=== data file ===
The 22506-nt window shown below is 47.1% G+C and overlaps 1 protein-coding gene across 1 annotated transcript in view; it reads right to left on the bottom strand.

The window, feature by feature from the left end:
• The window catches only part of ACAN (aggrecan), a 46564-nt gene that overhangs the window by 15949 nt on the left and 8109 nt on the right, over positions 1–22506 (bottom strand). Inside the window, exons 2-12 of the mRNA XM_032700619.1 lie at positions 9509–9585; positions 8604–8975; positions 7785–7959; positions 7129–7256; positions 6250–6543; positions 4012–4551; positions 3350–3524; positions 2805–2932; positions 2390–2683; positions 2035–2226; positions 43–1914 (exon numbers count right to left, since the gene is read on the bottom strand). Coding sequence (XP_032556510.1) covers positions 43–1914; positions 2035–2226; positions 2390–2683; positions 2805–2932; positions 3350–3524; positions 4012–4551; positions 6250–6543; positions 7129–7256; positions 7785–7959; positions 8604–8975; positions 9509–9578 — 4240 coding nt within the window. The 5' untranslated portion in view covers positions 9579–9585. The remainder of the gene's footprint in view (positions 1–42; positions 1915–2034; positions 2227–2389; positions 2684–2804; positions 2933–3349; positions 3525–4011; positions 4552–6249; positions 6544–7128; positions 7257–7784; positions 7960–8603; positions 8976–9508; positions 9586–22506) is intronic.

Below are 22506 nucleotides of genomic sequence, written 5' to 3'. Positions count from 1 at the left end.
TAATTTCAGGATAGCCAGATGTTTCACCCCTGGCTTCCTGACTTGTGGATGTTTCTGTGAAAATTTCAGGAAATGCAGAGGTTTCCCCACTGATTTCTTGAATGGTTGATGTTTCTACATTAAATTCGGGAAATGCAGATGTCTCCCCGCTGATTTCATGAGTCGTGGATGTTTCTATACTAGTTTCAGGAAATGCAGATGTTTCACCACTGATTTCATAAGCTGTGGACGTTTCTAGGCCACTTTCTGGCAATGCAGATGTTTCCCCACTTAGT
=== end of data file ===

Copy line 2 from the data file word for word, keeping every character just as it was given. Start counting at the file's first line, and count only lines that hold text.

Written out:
The window, feature by feature from the left end: